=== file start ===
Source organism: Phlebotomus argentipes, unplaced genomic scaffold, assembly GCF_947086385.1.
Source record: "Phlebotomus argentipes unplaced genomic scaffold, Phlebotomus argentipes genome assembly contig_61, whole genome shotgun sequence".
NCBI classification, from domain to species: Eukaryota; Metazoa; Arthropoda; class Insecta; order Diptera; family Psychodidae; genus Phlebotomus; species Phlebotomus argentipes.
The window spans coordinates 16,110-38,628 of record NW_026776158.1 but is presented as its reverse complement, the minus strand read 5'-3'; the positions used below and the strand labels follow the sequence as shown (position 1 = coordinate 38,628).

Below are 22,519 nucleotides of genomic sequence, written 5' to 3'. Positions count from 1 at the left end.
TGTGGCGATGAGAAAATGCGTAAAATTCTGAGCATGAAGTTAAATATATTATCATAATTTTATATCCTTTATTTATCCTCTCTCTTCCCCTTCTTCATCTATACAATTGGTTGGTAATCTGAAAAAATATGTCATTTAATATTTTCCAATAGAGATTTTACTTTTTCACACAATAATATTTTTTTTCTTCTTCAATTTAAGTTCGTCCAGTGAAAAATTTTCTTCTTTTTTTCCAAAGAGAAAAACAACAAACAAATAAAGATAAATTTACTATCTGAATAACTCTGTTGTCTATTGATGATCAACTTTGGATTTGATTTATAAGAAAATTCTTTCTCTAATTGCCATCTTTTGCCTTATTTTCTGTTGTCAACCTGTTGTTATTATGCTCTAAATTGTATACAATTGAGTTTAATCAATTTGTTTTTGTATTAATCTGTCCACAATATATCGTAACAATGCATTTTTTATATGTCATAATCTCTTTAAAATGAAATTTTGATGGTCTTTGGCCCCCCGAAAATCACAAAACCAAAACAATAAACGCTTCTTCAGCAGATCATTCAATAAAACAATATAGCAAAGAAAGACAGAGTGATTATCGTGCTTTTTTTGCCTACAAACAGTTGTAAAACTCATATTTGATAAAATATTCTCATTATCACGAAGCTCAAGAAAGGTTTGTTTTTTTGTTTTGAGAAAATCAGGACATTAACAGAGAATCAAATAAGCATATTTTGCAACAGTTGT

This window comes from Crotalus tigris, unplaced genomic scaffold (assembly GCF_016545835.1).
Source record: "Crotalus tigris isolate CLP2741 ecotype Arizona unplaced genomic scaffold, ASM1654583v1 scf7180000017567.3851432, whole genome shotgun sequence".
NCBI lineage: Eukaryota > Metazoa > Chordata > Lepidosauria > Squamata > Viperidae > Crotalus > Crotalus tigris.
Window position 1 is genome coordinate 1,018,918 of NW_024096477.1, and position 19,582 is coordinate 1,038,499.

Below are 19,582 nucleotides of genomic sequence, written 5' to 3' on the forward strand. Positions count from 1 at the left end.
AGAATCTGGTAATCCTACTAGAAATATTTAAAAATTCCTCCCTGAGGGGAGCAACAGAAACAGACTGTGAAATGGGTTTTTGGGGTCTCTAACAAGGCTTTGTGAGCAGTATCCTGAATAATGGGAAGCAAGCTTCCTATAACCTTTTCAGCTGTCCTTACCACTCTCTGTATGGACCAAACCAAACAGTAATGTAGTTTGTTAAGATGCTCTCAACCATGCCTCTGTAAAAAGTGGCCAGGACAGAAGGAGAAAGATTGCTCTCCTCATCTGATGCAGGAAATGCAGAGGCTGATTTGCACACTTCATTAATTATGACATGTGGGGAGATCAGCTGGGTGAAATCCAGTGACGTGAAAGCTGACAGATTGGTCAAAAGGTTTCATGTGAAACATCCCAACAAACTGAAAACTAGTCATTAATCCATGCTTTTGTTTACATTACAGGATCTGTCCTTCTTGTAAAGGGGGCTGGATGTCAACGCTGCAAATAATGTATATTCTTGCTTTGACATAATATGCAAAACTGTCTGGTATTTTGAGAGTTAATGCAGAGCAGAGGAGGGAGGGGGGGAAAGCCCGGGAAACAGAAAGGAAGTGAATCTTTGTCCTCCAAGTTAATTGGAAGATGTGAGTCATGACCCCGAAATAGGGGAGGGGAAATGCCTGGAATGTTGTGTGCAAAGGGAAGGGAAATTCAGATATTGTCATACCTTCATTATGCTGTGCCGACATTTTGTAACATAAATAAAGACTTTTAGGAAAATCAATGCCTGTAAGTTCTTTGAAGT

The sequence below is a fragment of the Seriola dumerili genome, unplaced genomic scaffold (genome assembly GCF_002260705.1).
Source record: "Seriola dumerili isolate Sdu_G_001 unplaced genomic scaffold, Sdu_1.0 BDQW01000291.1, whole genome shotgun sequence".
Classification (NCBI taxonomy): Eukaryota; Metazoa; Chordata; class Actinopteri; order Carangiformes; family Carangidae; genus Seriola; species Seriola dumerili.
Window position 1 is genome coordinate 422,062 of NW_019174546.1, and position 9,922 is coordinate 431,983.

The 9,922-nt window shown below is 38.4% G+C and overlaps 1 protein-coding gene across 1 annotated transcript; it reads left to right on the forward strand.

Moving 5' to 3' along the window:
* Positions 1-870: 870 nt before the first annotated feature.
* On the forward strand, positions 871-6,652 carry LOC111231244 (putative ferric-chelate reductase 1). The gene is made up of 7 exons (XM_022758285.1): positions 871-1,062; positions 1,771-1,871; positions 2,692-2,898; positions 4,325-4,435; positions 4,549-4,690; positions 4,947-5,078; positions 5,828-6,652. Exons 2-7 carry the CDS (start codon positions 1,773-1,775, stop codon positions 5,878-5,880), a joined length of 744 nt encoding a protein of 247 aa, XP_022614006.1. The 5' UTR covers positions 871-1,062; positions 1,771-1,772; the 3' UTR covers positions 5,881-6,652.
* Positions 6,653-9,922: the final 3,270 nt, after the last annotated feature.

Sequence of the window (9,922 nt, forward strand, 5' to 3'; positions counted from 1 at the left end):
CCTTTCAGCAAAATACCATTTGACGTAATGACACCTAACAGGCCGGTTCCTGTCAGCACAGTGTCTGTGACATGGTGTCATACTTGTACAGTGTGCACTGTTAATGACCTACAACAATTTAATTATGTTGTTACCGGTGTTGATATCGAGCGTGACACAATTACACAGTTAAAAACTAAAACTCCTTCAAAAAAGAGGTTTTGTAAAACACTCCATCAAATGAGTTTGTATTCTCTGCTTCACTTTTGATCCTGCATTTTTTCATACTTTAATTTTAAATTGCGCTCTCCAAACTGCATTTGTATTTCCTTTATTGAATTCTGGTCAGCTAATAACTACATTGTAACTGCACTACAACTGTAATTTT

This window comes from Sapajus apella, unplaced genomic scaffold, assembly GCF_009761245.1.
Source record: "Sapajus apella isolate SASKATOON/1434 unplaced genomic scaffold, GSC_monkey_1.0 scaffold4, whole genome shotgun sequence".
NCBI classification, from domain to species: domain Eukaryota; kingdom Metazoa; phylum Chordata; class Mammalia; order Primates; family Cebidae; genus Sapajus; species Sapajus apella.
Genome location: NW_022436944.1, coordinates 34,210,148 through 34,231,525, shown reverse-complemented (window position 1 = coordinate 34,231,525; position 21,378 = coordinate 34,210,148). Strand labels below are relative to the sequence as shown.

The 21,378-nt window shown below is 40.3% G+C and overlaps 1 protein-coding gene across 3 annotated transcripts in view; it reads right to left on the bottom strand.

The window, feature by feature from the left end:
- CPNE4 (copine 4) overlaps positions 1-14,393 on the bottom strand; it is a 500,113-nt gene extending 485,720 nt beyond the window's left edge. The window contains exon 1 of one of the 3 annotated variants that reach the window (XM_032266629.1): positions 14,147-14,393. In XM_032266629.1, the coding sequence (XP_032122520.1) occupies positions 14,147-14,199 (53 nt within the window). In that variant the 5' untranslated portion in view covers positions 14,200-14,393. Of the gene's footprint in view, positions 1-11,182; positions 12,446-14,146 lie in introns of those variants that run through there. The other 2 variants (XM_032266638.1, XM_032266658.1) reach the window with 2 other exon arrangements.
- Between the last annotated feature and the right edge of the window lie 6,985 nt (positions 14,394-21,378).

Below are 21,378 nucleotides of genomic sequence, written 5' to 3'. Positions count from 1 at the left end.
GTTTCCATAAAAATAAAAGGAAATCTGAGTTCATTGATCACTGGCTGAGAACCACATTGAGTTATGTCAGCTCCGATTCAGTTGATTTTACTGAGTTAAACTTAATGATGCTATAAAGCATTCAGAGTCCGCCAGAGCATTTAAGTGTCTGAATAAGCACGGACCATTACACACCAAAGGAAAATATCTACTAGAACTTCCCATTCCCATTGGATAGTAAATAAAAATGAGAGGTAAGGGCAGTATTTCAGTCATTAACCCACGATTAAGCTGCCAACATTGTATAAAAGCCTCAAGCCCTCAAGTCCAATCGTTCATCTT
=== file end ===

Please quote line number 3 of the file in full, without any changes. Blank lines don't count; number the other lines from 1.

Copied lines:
NCBI classification, from domain to species: Eukaryota; Metazoa; Arthropoda; class Insecta; order Diptera; family Psychodidae; genus Phlebotomus; species Phlebotomus argentipes.